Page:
E k + 1 ( 1 ) ( x ) = h = 0 k k h ( 1 + x ) E h ( 1 ) ( x ) .
Proof. 
Differentiating G ( t , x ) with respect to t , we have
G ( t , x ) t = G ( t , x ) e t ( 1 + x ) ,
and therefore
k = 0 ( 1 + x ) E k ( 1 ) ( x ) t k k ! k = 0 t k k ! = k = 0 E k + 1 ( 1 ) ( x ) t k k ! ,
i.e.,
k = 0 h = 0 k k h ( 1 + x ) E h ( 1 ) ( x ) t k k ! = k = 0 E k + 1 ( 1 ) ( x ) t k k !
so that the recurrence relation (8) follows. ☐

3.3. Generating Function’s PDEs

Theorem 2.
The generating function (7) 2 satisfies the homogeneous linear PDEs:
( 1 e t ) G ( t , x ) t = ( 1 + x ) G ( t , x ) x ,
G ( t , x ) t = G ( t , x ) x + G ( t , x ) ( 1 + x e t ) ,
G ( t , x ) t = ( 1 + x ) G ( t , x ) x + G ( t , x ) .
Proof. 
Differentiating G ( t , x ) with respect to x , we have
G ( t , x ) x = G ( t , x ) ( e t 1 ) .
By taking the ratio between the members of Equations (9) and (13), we find Equation (10). The other ones easily follows by elementary algebraic manipulations. ☐

3.4. Shift Operators

We recall that a polynomial set p n ( x ) is called quasi-monomial if and only if there exist two operators P ^ and M ^ such that
P ^ p n ( x ) = n p n 1 ( x ) , M ^ p n ( x ) = p n + 1 ( x ) , ( n = 1 , 2 , ) .
P ^ is called the derivative operator and M ^ the multiplication operator, as they act in the same way of classical operators on monomials.
This definition traces back to a paper by Steffensen [23], recently improved by Dattoli [24] and widely used in several applications.
Ben Cheikh [25] proved that every polynomial set is quasi-monomial under the action of suitable derivative and multiplication operators. In particular, in the same article (Corollary 3.2), the following result is proved.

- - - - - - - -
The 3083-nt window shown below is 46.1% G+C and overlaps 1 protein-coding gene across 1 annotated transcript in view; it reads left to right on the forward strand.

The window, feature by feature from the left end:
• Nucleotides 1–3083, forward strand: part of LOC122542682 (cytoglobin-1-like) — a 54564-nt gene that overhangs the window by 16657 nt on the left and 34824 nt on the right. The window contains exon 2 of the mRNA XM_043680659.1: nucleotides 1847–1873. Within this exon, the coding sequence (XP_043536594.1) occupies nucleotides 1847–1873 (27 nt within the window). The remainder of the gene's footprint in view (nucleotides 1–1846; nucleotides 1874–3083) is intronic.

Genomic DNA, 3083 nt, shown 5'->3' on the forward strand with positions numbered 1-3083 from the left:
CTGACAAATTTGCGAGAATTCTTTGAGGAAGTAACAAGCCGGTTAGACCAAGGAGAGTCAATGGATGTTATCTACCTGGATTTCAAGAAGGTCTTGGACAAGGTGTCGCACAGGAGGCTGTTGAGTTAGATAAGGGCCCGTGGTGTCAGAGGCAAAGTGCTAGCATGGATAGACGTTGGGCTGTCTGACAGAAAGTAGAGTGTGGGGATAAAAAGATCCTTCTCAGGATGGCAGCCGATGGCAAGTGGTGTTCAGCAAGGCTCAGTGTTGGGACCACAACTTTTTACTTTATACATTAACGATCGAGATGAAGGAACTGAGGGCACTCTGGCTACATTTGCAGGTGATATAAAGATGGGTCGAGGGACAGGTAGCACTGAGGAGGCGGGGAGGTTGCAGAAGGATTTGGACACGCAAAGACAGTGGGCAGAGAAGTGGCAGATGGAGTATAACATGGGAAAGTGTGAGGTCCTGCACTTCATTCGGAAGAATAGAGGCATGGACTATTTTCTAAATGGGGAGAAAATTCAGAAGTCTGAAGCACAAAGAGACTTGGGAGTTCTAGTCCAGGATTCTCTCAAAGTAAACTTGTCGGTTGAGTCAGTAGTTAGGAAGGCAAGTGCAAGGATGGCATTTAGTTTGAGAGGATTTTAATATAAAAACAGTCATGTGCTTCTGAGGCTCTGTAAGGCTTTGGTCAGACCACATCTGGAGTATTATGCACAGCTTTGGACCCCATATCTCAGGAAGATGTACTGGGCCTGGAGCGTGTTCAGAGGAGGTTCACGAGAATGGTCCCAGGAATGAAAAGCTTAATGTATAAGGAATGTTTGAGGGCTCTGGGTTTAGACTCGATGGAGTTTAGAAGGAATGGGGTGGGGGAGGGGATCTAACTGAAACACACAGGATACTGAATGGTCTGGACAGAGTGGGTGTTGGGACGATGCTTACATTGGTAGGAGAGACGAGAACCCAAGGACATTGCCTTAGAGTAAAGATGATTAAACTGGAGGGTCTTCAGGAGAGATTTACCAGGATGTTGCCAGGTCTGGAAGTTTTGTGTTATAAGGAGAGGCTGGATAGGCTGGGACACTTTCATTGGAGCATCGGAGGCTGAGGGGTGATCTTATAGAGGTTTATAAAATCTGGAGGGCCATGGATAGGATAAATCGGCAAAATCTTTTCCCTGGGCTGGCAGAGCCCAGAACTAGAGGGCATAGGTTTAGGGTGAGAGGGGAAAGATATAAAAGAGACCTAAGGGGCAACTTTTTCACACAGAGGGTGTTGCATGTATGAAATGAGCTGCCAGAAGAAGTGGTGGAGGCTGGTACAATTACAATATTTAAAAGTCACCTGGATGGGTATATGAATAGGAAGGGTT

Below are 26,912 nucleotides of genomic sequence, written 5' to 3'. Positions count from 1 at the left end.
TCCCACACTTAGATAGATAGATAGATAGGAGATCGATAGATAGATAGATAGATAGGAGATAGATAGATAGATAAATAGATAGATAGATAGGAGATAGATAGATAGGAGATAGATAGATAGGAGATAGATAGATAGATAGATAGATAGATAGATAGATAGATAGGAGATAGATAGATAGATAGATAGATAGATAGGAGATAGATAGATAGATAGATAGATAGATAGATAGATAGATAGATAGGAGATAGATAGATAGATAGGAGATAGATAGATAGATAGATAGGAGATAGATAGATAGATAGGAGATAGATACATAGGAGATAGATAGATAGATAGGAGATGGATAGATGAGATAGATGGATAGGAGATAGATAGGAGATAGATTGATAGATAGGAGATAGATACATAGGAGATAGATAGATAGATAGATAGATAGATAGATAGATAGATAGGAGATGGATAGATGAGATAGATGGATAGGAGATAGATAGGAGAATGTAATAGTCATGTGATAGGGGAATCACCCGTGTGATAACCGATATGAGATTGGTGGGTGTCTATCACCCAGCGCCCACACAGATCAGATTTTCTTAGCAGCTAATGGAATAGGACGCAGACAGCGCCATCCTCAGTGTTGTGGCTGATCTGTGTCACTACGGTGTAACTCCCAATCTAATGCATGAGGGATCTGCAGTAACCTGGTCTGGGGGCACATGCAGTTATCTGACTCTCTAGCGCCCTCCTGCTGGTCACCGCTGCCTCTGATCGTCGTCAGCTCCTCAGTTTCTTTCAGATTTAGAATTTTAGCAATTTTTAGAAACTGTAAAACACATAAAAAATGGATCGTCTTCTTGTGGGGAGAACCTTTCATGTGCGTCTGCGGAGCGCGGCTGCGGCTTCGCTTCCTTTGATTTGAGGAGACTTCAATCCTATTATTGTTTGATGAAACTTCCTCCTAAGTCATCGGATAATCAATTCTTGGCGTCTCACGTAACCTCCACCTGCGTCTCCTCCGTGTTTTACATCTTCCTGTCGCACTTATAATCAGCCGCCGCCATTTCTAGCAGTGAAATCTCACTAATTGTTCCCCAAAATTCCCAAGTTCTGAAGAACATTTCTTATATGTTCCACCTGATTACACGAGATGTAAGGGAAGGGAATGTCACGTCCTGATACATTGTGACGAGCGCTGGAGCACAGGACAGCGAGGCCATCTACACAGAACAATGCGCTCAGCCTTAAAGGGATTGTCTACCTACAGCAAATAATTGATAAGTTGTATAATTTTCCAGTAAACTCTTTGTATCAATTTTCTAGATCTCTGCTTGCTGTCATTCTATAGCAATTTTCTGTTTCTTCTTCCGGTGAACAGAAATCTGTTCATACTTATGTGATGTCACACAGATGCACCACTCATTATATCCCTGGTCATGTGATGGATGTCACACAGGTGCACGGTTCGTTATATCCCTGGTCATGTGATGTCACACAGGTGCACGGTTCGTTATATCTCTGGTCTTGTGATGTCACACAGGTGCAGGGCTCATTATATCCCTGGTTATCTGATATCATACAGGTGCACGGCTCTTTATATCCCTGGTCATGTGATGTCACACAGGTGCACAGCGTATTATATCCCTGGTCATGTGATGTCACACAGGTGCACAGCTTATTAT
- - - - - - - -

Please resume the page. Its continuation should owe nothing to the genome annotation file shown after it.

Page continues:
Theorem 3.
Let p n ( x ) denote a Boas–Buck polynomial set, i.e., a set defined by the generating function
A ( t ) ψ ( x H ( t ) ) = n = 0 p n ( x ) t n n ! ,
where
A ( t ) = n = 0 a n t n , ( a 0 0 ) , ψ ( t ) = n = 0 γ n t n , ( γ n 0 n ) ,
with ψ ( t ) not a polynomial, and lastly
H ( t ) = n = 0 h n t n + 1 , ( h 0 0 ) .
Let σ Λ ( ) the lowering operator defined by
σ ( 1 ) = 0 , σ ( x n ) = γ n 1 γ n x n 1 , ( n = 1 , 2 , ) .
Put
σ 1 ( x n ) = γ n + 1 γ n x n + 1 ( n = 0 , 1 , 2 , ) .
Denoting, as before, by f ( t ) the compositional inverse of H ( t ) , the Boas–Buck polynomial set p n ( x ) is quasi-monomial under the action of the operators
P ^ = f ( σ ) , M ^ = A [ f ( σ ) ] A [ f ( σ ) ] + x D x H [ f ( σ ) ] σ 1 ,
where prime denotes the ordinary derivatives with respect to t.
Note that, in our case, we are dealing with a Sheffer polynomial set, so that since we have ψ ( t ) = e t , the operator σ defined by Equation (16) simply reduces to the derivative operator D x . Furthermore, we have:
f ( t ) = H 1 ( t ) = Λ 0 ( t ) , A ( t ) A ( t ) = e t , H ( t ) = e t ,
and, consequently,
f ( σ ) = Λ 0 ( D x ) , A [ Λ 0 ( D x ) ] A [ Λ 0 ( D x ) ] = D x + 1 , H [ f ( σ ) ] = H [ Λ 0 ( D x ) ] = D x + 1 .
Theorem 4.
The Bell–Sheffer polynomials { E k ( 1 ) ( x ) } are quasi-monomial under the action of the operators
P ^ = Λ 0 ( D x ) = k = 0 ( 1 ) k + 1 D x k k , M ^ = ( 1 + x ) ( D x + 1 ) .